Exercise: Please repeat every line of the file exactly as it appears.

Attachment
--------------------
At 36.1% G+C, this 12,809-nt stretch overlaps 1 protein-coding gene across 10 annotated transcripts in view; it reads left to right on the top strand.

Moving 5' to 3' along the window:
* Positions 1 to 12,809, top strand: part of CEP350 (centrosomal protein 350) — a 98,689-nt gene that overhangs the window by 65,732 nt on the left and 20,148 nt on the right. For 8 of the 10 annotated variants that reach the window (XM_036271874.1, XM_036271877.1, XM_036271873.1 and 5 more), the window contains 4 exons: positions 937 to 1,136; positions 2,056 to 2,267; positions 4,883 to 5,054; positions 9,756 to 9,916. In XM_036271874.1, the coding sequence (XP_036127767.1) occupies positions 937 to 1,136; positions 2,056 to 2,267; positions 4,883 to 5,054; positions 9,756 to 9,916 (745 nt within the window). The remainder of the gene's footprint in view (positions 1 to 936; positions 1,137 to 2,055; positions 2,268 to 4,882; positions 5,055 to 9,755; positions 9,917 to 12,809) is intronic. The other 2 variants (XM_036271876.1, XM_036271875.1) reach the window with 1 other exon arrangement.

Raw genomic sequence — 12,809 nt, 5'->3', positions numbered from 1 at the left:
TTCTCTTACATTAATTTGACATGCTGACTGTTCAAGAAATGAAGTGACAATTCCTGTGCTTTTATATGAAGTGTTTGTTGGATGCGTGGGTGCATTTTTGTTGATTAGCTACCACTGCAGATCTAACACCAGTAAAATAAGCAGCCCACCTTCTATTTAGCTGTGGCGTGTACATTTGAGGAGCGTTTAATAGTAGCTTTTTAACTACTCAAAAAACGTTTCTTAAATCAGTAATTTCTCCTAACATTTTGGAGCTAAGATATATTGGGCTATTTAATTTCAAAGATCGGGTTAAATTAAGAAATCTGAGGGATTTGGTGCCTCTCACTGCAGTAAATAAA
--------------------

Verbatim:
At 36.1% G+C, this 12,809-nt stretch overlaps 1 protein-coding gene across 10 annotated transcripts in view; it reads left to right on the top strand.

Moving 5' to 3' along the window:
* Positions 1 to 12,809, top strand: part of CEP350 (centrosomal protein 350) — a 98,689-nt gene that overhangs the window by 65,732 nt on the left and 20,148 nt on the right. For 8 of the 10 annotated variants that reach the window (XM_036271874.1, XM_036271877.1, XM_036271873.1 and 5 more), the window contains 4 exons: positions 937 to 1,136; positions 2,056 to 2,267; positions 4,883 to 5,054; positions 9,756 to 9,916. In XM_036271874.1, the coding sequence (XP_036127767.1) occupies positions 937 to 1,136; positions 2,056 to 2,267; positions 4,883 to 5,054; positions 9,756 to 9,916 (745 nt within the window). The remainder of the gene's footprint in view (positions 1 to 936; positions 1,137 to 2,055; positions 2,268 to 4,882; positions 5,055 to 9,755; positions 9,917 to 12,809) is intronic. The other 2 variants (XM_036271876.1, XM_036271875.1) reach the window with 1 other exon arrangement.

Raw genomic sequence — 12,809 nt, 5'->3', positions numbered from 1 at the left:
TTCTCTTACATTAATTTGACATGCTGACTGTTCAAGAAATGAAGTGACAATTCCTGTGCTTTTATATGAAGTGTTTGTTGGATGCGTGGGTGCATTTTTGTTGATTAGCTACCACTGCAGATCTAACACCAGTAAAATAAGCAGCCCACCTTCTATTTAGCTGTGGCGTGTACATTTGAGGAGCGTTTAATAGTAGCTTTTTAACTACTCAAAAAACGTTTCTTAAATCAGTAATTTCTCCTAACATTTTGGAGCTAAGATATATTGGGCTATTTAATTTCAAAGATCGGGTTAAATTAAGAAATCTGAGGGATTTGGTGCCTCTCACTGCAGTAAATAAA